Wednesday, August 5, 2015

A Short Walk in the Vines (Mosel River, Part 2)

When you travel with two sisters, you never lack for interesting and topical conversation. I suppose it is the shared experiences of youth coupled with shared genetics—no need to bet a dollar on nature versus nurture when both are at play—that allows sisters to talk for hours on all subjects with nuance and eloquence.

“Amaretto is almond. That drink was hazelnut, so not amaretto.”

“Right. Amaretto is almond flavored.”

“But you called it amaretto and not hazelnut.”

“Did not. You brought up amaretto, not me.”

“Did not.”

“Did too.”

And so on. Luckily we were on the Mosel, and I had the landscape to suddenly distract me from the need to weigh in on the amaretto or hazelnut debate (a debate that was tabled by agreement).

We choose the Mosel as a good place to start the non-London European leg of our trip for a number of reason. We found reasonable and affordable lodging for three. The towns looked rich with half-timbered buildings and narrow alleyways that the locals called “roads” and on which drivers still assumed they might fit their cars as if by right, notwithstanding that the village predated the internal combustion engine by some 1,000 years. And access to hiking trails.

A quick search online shows that the Mosel is popular as a bike-touring destination, with bike trails tracing the contours of the river on both banks. People ride from town to town, camping or staying in hotels along the way. [As an aside, camping on the Mosel appears to have little to do with what I think of as camping, and much to do with large RV parks on which people set up elaborate homes for the season.] Less discussed, at least in English, are the hiking trails that dissect the hills. It looked very easy to pick a town, walk until tired, then catch a train or a bus and return to your starting destination. To facilitate, we picked Cochem as a central location, a tourist town in the heart of what most people characterize as the most beautiful segment of the river.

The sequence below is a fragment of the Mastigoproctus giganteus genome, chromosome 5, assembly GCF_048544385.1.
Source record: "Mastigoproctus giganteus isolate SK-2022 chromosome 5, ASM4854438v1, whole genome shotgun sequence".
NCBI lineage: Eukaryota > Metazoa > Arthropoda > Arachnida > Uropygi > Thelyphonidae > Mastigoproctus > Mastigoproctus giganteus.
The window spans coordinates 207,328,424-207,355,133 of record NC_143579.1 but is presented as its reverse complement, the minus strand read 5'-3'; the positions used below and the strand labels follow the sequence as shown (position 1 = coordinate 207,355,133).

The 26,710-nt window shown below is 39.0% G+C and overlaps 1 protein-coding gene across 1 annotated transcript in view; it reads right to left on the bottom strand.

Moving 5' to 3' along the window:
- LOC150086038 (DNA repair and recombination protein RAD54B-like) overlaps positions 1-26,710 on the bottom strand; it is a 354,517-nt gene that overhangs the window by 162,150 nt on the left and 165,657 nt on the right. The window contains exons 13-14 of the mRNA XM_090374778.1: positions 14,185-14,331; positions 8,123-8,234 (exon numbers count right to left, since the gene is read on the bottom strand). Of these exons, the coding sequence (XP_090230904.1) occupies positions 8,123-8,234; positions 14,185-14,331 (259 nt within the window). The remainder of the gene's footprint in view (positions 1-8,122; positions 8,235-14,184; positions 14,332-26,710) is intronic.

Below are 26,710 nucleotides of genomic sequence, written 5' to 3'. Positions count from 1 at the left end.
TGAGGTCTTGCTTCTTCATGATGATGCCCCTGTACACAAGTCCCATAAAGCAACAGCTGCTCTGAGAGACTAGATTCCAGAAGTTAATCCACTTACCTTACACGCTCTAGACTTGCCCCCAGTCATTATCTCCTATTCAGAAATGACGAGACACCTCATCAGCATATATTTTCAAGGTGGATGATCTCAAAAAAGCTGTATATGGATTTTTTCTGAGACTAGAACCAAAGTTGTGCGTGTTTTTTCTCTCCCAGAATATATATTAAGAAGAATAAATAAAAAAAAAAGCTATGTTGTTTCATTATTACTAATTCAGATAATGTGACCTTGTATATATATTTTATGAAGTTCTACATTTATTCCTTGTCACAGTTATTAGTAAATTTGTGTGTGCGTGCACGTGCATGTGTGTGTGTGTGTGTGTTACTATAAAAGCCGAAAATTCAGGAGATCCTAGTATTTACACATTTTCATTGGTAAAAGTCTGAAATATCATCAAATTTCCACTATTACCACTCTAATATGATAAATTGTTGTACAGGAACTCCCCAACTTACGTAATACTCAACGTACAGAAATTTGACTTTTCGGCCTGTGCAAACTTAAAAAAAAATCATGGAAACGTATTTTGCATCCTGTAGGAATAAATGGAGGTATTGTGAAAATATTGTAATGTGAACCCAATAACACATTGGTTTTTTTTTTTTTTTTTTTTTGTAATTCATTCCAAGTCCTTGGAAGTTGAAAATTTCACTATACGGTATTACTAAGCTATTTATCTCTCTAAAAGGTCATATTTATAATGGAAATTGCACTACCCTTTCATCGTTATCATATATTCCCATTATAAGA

The plan worked well, although five days was too short to really start to explore, particularly where we also needed time to visit castles and sample wines. But we hiked to Eller, up out of the river valley and through the region's agriculture, coming to rest in a biergarten where we practiced the fine German art of consuming coffee and cake and, for good measure, beer. We hiked through vineyards and across shale slopes with signs warning hikers of the need for good footwear and sure footedness. We went up steep climbs and down loose descents, which we again finished with a cup of coffee and cake on the deck of a guest house with a Mosel river view. We hiked into a winemaker's garage, and drank a glass of cold Riesling on a hot summer day, shaded by grape vines and followed by runs through an impromptu water park constructed by village kids with a faucet, a hose, and something with which to poke holes in the hose. The Mosel was everything we hoped.

Thereafter we shuttled to Frankfurt for the sole purpose of putting C's sister on a plane. Her trip through Europe came to an end a few days ago, and we miss her guidance already. Unfortunately, though, the amaretto or hazelnut debate never reached closure, and I now expect to hear about it at family get-togethers for years to come.

Some pictures from hiking on the Mosel:

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